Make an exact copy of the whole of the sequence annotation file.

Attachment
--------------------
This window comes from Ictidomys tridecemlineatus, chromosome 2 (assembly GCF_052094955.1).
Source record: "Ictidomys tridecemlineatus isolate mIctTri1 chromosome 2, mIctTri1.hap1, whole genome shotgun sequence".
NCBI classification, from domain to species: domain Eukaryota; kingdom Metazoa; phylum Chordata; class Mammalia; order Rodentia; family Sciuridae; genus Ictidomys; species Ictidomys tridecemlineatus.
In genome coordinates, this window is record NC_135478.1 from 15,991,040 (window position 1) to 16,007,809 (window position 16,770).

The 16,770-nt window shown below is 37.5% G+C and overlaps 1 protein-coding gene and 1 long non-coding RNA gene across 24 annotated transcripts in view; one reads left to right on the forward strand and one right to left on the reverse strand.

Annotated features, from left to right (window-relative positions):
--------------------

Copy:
This window comes from Ictidomys tridecemlineatus, chromosome 2 (assembly GCF_052094955.1).
Source record: "Ictidomys tridecemlineatus isolate mIctTri1 chromosome 2, mIctTri1.hap1, whole genome shotgun sequence".
NCBI classification, from domain to species: domain Eukaryota; kingdom Metazoa; phylum Chordata; class Mammalia; order Rodentia; family Sciuridae; genus Ictidomys; species Ictidomys tridecemlineatus.
In genome coordinates, this window is record NC_135478.1 from 15,991,040 (window position 1) to 16,007,809 (window position 16,770).

The 16,770-nt window shown below is 37.5% G+C and overlaps 1 protein-coding gene and 1 long non-coding RNA gene across 24 annotated transcripts in view; one reads left to right on the forward strand and one right to left on the reverse strand.

Annotated features, from left to right (window-relative positions):